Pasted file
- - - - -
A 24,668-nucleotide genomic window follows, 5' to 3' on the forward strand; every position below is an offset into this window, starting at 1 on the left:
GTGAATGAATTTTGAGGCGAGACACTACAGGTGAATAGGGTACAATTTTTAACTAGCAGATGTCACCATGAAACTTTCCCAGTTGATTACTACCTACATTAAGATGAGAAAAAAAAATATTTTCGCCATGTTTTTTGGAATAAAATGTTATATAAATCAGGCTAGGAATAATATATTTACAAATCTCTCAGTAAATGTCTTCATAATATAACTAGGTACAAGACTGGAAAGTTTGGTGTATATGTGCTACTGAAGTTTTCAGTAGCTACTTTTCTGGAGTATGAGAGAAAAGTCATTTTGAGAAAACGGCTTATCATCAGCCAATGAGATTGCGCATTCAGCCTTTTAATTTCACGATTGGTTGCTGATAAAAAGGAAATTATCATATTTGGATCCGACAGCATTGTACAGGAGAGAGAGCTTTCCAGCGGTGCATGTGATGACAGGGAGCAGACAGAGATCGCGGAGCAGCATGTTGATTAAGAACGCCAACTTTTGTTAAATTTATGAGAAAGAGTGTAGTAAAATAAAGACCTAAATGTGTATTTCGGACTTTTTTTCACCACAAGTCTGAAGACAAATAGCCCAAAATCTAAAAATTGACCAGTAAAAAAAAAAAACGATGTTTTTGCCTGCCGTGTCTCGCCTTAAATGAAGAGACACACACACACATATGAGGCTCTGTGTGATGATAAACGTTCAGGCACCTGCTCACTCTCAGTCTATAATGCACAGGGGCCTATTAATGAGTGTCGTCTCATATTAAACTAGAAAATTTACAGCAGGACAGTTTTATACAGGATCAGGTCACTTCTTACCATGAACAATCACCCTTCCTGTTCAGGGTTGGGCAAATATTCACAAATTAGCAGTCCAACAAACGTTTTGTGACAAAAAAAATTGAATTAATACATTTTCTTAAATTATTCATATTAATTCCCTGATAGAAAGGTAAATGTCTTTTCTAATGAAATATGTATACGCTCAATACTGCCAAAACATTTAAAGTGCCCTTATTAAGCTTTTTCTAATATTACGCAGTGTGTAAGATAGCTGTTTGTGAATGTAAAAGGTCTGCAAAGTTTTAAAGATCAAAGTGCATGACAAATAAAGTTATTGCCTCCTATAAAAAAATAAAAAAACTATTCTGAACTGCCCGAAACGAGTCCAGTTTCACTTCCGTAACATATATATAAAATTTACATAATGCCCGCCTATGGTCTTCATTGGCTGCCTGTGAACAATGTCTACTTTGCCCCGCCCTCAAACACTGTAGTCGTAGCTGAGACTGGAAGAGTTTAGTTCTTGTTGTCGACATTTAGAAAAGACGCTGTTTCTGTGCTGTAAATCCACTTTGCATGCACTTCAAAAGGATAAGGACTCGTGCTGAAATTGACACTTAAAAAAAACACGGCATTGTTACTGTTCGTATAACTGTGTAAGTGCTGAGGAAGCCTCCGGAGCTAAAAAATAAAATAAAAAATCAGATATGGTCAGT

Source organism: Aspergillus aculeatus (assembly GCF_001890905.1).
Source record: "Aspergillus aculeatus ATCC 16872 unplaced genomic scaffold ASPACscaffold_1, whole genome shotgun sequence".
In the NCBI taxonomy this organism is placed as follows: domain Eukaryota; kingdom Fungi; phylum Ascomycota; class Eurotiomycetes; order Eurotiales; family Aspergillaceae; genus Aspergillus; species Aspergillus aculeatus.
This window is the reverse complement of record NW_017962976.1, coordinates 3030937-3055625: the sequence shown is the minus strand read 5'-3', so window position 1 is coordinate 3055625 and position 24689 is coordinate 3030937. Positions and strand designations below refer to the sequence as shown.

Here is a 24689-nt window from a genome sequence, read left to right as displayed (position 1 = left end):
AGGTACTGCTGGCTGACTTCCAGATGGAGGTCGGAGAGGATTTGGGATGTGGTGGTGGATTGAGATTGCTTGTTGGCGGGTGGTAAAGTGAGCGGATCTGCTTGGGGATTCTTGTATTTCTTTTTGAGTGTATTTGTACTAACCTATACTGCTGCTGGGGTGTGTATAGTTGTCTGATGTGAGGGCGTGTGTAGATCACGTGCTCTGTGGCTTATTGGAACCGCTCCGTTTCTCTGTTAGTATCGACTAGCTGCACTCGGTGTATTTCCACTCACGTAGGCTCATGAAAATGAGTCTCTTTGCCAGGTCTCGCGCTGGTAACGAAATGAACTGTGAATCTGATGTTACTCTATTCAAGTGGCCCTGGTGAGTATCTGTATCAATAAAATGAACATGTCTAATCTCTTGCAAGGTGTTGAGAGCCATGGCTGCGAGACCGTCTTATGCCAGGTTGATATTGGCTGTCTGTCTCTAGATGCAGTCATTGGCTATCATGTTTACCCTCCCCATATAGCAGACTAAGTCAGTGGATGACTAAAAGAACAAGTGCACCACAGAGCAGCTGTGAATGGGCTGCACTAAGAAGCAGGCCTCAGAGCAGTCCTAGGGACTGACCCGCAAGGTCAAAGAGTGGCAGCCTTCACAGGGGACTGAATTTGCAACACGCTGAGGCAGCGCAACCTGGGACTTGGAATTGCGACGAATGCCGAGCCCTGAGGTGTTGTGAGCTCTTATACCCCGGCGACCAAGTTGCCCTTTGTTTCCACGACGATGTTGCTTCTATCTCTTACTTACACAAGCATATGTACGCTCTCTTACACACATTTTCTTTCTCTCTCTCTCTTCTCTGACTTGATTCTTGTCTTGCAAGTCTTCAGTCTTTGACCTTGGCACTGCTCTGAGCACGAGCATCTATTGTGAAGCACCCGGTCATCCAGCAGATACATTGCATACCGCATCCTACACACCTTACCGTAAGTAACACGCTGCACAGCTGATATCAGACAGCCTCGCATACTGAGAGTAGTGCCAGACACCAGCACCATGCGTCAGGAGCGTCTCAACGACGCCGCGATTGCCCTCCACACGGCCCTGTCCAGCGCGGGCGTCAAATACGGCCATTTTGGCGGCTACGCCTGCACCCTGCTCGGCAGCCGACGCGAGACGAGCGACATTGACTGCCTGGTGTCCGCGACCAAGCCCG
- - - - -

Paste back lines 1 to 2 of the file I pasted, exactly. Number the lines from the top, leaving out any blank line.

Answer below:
A 24,668-nucleotide genomic window follows, 5' to 3' on the forward strand; every position below is an offset into this window, starting at 1 on the left:
GTGAATGAATTTTGAGGCGAGACACTACAGGTGAATAGGGTACAATTTTTAACTAGCAGATGTCACCATGAAACTTTCCCAGTTGATTACTACCTACATTAAGATGAGAAAAAAAAATATTTTCGCCATGTTTTTTGGAATAAAATGTTATATAAATCAGGCTAGGAATAATATATTTACAAATCTCTCAGTAAATGTCTTCATAATATAACTAGGTACAAGACTGGAAAGTTTGGTGTATATGTGCTACTGAAGTTTTCAGTAGCTACTTTTCTGGAGTATGAGAGAAAAGTCATTTTGAGAAAACGGCTTATCATCAGCCAATGAGATTGCGCATTCAGCCTTTTAATTTCACGATTGGTTGCTGATAAAAAGGAAATTATCATATTTGGATCCGACAGCATTGTACAGGAGAGAGAGCTTTCCAGCGGTGCATGTGATGACAGGGAGCAGACAGAGATCGCGGAGCAGCATGTTGATTAAGAACGCCAACTTTTGTTAAATTTATGAGAAAGAGTGTAGTAAAATAAAGACCTAAATGTGTATTTCGGACTTTTTTTCACCACAAGTCTGAAGACAAATAGCCCAAAATCTAAAAATTGACCAGTAAAAAAAAAAAACGATGTTTTTGCCTGCCGTGTCTCGCCTTAAATGAAGAGACACACACACACATATGAGGCTCTGTGTGATGATAAACGTTCAGGCACCTGCTCACTCTCAGTCTATAATGCACAGGGGCCTATTAATGAGTGTCGTCTCATATTAAACTAGAAAATTTACAGCAGGACAGTTTTATACAGGATCAGGTCACTTCTTACCATGAACAATCACCCTTCCTGTTCAGGGTTGGGCAAATATTCACAAATTAGCAGTCCAACAAACGTTTTGTGACAAAAAAAATTGAATTAATACATTTTCTTAAATTATTCATATTAATTCCCTGATAGAAAGGTAAATGTCTTTTCTAATGAAATATGTATACGCTCAATACTGCCAAAACATTTAAAGTGCCCTTATTAAGCTTTTTCTAATATTACGCAGTGTGTAAGATAGCTGTTTGTGAATGTAAAAGGTCTGCAAAGTTTTAAAGATCAAAGTGCATGACAAATAAAGTTATTGCCTCCTATAAAAAAATAAAAAAACTATTCTGAACTGCCCGAAACGAGTCCAGTTTCACTTCCGTAACATATATATAAAATTTACATAATGCCCGCCTATGGTCTTCATTGGCTGCCTGTGAACAATGTCTACTTTGCCCCGCCCTCAAACACTGTAGTCGTAGCTGAGACTGGAAGAGTTTAGTTCTTGTTGTCGACATTTAGAAAAGACGCTGTTTCTGTGCTGTAAATCCACTTTGCATGCACTTCAAAAGGATAAGGACTCGTGCTGAAATTGACACTTAAAAAAAACACGGCATTGTTACTGTTCGTATAACTGTGTAAGTGCTGAGGAAGCCTCCGGAGCTAAAAAATAAAATAAAAAATCAGATATGGTCAGT